LIGHT BLUE SKIES AHEAD FOR CANADIAN HEAVY OIL PRODUCERS

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It feels like the start up of the new Trans Mountain pipeline has been coming for years.  Wait a minute, it has been.  But now the day is truly upon us – the Trans Mountain Expansion (TMX) is expected to start up in less than 3 months!

The pipeline expansion is going to add 590,000 bopd (barrels of oil per day) of capacity to Canadian oil egress (export) – with a total of 890,000 bopd that will go through the new pipeline.  Overall export capacity in Canada will increase to a record 5 M bopd.

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Source: EIA

On top of the Trans Mountain start-up, which goes to the west coast, there is additional US Gulf Coast capacity for even more Canadian oil exports, coming via the Enbridge (ENB – TSX) system and debottlenecking of the Express pipeline also owned by Enbridge.  The Express pipeline connects Hardisty with the Midwest United States, ending in Wood River, home of the Phillips 66 (PSX – NYSE) Wood River Refinery.

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Together, this is an even bigger story than just TMX for Canadian crude–and especially for heavy crude, called Western Canada Select, or WCS. For the first time in a very long time—there will be MULTIPLE bidders for WCS; it won’t just be grudgingly piped down to the US Gulf Coast (USGC) refinery complex. And there will be more than enough pipeline capacity to get it there.  Supply isn’t expected to catch up until late 2025 at the earliest–possibly 2027.

You see, with only the USGC and the US Midwest as customers, our millions of barrels of WCS have been the cheapest in the world every day for 30+ years! No real competition!  (WCS is today US$68.20/b, nearly a full $6/b less than the next cheapest in the Gulf Coast, Mexican Maya, at US$74.05).

The enlarged TMX capacity changes that outlook—for a couple years anyway.  Once TMX comes onstream, differentials (the difference between the price of Canadian crude and the benchmark WTI crude) should tighten to levels not seen since Covid.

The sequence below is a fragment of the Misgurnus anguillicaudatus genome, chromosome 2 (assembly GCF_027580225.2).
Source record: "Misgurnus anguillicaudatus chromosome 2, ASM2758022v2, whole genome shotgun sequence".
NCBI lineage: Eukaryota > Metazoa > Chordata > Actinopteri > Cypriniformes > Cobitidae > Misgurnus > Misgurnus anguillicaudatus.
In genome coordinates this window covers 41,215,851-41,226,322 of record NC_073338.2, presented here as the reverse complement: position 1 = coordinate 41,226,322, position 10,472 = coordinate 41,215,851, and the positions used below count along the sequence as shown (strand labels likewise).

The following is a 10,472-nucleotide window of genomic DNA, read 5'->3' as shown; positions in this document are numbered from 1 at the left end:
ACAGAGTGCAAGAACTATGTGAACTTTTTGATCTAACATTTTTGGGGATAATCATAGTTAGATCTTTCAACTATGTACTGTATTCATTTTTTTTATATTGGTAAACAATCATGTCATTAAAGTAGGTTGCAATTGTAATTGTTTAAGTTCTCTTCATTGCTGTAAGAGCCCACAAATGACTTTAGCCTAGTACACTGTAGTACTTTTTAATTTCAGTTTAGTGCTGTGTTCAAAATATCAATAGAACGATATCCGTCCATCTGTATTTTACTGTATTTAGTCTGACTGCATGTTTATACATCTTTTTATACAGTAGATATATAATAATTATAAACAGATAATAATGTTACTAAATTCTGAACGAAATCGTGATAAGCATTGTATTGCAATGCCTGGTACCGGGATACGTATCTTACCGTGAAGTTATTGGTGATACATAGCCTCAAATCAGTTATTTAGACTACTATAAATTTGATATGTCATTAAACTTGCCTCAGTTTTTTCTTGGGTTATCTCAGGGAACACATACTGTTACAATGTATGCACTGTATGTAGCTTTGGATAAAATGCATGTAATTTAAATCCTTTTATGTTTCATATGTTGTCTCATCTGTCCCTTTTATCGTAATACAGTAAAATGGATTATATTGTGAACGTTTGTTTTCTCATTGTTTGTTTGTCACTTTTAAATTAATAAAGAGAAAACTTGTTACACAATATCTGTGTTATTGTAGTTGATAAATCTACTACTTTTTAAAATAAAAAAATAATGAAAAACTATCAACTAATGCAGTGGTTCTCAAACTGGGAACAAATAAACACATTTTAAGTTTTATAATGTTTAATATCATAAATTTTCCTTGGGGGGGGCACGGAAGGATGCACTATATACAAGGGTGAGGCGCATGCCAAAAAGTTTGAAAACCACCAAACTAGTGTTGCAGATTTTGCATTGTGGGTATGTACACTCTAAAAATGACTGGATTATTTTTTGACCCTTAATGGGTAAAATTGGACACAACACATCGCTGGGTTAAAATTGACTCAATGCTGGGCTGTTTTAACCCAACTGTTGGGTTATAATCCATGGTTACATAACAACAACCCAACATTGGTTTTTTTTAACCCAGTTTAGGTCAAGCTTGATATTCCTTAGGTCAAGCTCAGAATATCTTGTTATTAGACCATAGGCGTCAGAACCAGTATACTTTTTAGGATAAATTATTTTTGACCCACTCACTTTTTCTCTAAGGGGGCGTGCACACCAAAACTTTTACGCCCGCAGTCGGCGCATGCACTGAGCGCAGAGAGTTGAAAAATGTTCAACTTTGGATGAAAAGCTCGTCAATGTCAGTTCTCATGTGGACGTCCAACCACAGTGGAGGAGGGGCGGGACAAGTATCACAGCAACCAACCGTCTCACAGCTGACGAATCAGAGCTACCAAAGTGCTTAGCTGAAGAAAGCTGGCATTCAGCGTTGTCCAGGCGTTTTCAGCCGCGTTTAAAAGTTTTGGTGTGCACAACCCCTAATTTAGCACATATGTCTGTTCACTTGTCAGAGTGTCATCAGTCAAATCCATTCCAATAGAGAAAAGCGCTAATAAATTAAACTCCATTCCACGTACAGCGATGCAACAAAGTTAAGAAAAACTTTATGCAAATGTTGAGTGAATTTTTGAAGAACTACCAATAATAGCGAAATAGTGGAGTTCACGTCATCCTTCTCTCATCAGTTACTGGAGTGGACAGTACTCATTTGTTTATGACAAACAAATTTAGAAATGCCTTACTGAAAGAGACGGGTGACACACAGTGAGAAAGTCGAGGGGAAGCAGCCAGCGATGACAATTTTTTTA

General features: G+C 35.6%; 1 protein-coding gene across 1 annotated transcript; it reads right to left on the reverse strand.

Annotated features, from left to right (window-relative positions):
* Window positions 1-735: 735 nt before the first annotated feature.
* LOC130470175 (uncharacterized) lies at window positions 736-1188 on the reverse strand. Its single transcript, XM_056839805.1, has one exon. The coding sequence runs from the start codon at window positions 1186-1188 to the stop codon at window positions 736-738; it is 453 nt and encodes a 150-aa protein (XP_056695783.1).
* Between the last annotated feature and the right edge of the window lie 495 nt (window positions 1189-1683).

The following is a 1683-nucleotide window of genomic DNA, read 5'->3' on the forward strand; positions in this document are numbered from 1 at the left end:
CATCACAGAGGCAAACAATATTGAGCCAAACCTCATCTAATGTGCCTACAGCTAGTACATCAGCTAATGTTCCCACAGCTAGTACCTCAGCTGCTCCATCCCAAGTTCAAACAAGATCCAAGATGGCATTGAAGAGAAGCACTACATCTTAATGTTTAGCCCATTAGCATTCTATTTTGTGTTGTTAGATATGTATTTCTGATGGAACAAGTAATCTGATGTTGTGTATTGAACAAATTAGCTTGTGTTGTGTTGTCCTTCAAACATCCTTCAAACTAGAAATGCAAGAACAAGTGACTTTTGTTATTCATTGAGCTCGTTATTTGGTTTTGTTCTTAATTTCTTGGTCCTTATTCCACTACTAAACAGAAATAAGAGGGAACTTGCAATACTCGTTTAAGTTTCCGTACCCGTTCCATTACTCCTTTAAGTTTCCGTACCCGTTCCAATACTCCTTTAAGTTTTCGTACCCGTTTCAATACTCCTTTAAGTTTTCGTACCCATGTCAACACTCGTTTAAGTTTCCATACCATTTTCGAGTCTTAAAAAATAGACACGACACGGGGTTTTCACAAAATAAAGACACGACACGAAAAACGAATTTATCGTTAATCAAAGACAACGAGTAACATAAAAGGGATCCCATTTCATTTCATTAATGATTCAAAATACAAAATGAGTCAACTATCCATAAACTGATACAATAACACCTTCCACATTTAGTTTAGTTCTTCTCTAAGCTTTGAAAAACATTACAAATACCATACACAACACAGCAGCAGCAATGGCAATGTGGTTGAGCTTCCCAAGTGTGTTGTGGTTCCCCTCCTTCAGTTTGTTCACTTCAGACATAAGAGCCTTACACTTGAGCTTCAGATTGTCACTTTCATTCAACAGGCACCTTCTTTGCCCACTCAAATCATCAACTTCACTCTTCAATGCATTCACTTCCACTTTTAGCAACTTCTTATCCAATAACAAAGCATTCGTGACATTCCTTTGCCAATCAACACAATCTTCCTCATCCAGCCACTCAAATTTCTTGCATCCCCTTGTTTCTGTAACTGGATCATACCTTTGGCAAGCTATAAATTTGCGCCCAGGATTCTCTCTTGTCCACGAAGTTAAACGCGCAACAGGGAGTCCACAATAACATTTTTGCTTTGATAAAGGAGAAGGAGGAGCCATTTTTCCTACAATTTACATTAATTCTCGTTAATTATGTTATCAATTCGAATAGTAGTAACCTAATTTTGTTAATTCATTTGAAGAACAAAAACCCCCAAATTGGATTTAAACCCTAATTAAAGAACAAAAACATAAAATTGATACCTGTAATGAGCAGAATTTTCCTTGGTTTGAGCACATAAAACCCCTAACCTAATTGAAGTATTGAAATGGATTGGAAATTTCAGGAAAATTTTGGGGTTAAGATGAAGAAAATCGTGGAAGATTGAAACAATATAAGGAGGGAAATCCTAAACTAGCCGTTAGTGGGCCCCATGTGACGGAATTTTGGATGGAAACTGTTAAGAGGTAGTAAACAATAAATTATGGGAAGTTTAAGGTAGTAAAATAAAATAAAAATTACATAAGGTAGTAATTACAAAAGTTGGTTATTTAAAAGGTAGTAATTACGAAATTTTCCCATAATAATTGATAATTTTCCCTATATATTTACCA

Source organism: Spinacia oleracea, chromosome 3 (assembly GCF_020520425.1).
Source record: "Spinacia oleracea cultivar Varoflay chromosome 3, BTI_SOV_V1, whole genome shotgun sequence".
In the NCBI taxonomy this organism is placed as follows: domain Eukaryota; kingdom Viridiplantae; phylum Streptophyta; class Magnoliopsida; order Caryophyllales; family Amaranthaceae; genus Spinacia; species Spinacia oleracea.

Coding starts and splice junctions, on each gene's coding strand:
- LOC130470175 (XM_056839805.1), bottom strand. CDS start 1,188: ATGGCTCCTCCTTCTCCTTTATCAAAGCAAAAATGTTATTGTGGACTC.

(Lower differentials is an industry term for lower discounts. Just know that lower “diffs” = higher prices, higher cash flow and higher profits for Canadian producers.)  Stifel, for one believes that the “window” of tight differentials is going to stay for a while – at least until the fall of 2025.

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The big buyers of TMX heavy crude off the Canadian west coast are likely to be California (who have very little access to Canadian crude), China, India, Japan and South Korea, says the Canadian arm of US brokerage Stifel in a March 15 report.  These are obvious Pacific Ocean customers with much more direct shipping access now.  (Canadian producers did ship 170,000 bopd to Asia via the USGC in 2023! Crazy!)

So for a couple years at least, crude volumes from Canada won’t be butting up against pipeline constraints. That will even help light oil producers but–this should give Canadian heavy oil producers a long period of outsized profits–at least until the end of 2025.

Not only will TMX bring higher prices for WCS, steady competition also means lower volatility of WCS “diffs”. Better pricing and less volatility is already making a difference in Canadian heavy oil stocks—many are up 30% in the last 6-8 weeks. Stocks like CNQ-NYSE/TSX, Canadian Natural Resources, CVE-TSX/NYSE, Cenovus, MEG-TSX/MEGEF-OTC, Meg Energy are examples.

Stifel believes that the pull from the Midwest and the West Coast could mean we see single-digit differentials (again, lower “diffs”=higher prices) for the benchmark WTI-WCS spread.  As you see from the above chart, this spread has been as high as US$30/bbl at times (almost $50/bbl on a few spikes) over the past few years and has averaged in the mid-to-high teens.

The good times won’t last forever.  Over the next couple of years Canadian crude production will rise to fill the gap.  Canada heavy oil WILL find themselves in oversupply again at some point.

Crude production in Canada has been growing at 100,000 bopd to 200,000 bopd per year and ended 2023 at 4.7 M bopd.  According to Citigroup, it is expected to reach 4.9 M bopd in 2024 and increase above 5 M bopd in 2025.

With a similar increase in 2026, It is not hard to imagine a glut again by then.  Oilsands production should increase a total of 500,000 bopd by 2027—a lot! (Great for provincial & federal gov’t tax coffers!)

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But that is a problem for the future.  For now, the heavy oil players are seeing light blue skies for at least several quarters.

Keith Schaefer

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